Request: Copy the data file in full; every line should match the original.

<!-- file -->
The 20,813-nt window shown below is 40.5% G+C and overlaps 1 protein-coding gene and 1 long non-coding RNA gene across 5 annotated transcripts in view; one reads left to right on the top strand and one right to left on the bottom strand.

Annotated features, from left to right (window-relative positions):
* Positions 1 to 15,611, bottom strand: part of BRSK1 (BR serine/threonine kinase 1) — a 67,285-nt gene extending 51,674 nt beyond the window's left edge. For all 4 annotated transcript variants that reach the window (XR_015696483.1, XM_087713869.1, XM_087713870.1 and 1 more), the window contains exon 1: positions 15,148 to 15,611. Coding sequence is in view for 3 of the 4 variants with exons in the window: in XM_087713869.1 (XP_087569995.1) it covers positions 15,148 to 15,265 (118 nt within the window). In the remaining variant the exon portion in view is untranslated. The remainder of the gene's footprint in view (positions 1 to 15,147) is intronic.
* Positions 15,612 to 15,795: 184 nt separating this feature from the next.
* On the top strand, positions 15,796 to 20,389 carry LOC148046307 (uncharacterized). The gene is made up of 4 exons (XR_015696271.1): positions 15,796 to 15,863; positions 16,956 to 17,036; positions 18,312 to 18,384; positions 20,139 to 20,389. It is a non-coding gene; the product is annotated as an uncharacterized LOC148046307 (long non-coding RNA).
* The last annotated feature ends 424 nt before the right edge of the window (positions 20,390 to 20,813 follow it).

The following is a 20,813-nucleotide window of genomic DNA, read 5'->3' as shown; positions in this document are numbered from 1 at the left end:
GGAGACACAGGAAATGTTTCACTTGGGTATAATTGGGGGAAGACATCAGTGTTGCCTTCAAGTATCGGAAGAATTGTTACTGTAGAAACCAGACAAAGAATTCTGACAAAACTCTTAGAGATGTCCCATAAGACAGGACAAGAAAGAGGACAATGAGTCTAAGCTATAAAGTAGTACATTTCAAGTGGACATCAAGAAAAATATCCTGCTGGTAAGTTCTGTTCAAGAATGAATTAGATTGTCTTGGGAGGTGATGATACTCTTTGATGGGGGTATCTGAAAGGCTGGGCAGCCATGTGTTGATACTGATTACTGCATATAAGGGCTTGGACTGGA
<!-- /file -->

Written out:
The 20,813-nt window shown below is 40.5% G+C and overlaps 1 protein-coding gene and 1 long non-coding RNA gene across 5 annotated transcripts in view; one reads left to right on the top strand and one right to left on the bottom strand.

Annotated features, from left to right (window-relative positions):
* Positions 1 to 15,611, bottom strand: part of BRSK1 (BR serine/threonine kinase 1) — a 67,285-nt gene extending 51,674 nt beyond the window's left edge. For all 4 annotated transcript variants that reach the window (XR_015696483.1, XM_087713869.1, XM_087713870.1 and 1 more), the window contains exon 1: positions 15,148 to 15,611. Coding sequence is in view for 3 of the 4 variants with exons in the window: in XM_087713869.1 (XP_087569995.1) it covers positions 15,148 to 15,265 (118 nt within the window). In the remaining variant the exon portion in view is untranslated. The remainder of the gene's footprint in view (positions 1 to 15,147) is intronic.
* Positions 15,612 to 15,795: 184 nt separating this feature from the next.
* On the top strand, positions 15,796 to 20,389 carry LOC148046307 (uncharacterized). The gene is made up of 4 exons (XR_015696271.1): positions 15,796 to 15,863; positions 16,956 to 17,036; positions 18,312 to 18,384; positions 20,139 to 20,389. It is a non-coding gene; the product is annotated as an uncharacterized LOC148046307 (long non-coding RNA).
* The last annotated feature ends 424 nt before the right edge of the window (positions 20,390 to 20,813 follow it).

The following is a 20,813-nucleotide window of genomic DNA, read 5'->3' as shown; positions in this document are numbered from 1 at the left end:
GGAGACACAGGAAATGTTTCACTTGGGTATAATTGGGGGAAGACATCAGTGTTGCCTTCAAGTATCGGAAGAATTGTTACTGTAGAAACCAGACAAAGAATTCTGACAAAACTCTTAGAGATGTCCCATAAGACAGGACAAGAAAGAGGACAATGAGTCTAAGCTATAAAGTAGTACATTTCAAGTGGACATCAAGAAAAATATCCTGCTGGTAAGTTCTGTTCAAGAATGAATTAGATTGTCTTGGGAGGTGATGATACTCTTTGATGGGGGTATCTGAAAGGCTGGGCAGCCATGTGTTGATACTGATTACTGCATATAAGGGCTTGGACTGGA